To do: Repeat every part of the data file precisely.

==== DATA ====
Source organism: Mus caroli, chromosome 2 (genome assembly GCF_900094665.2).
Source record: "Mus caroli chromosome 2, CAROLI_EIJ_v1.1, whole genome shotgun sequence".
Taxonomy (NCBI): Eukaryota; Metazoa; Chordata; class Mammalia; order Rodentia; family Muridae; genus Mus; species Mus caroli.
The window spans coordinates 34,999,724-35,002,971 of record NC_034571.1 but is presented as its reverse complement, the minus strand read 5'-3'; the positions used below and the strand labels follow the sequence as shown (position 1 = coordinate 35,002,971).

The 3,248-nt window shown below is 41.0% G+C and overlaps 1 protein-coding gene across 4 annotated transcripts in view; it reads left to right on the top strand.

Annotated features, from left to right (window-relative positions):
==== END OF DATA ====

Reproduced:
Source organism: Mus caroli, chromosome 2 (genome assembly GCF_900094665.2).
Source record: "Mus caroli chromosome 2, CAROLI_EIJ_v1.1, whole genome shotgun sequence".
Taxonomy (NCBI): Eukaryota; Metazoa; Chordata; class Mammalia; order Rodentia; family Muridae; genus Mus; species Mus caroli.
The window spans coordinates 34,999,724-35,002,971 of record NC_034571.1 but is presented as its reverse complement, the minus strand read 5'-3'; the positions used below and the strand labels follow the sequence as shown (position 1 = coordinate 35,002,971).

The 3,248-nt window shown below is 41.0% G+C and overlaps 1 protein-coding gene across 4 annotated transcripts in view; it reads left to right on the top strand.

Annotated features, from left to right (window-relative positions):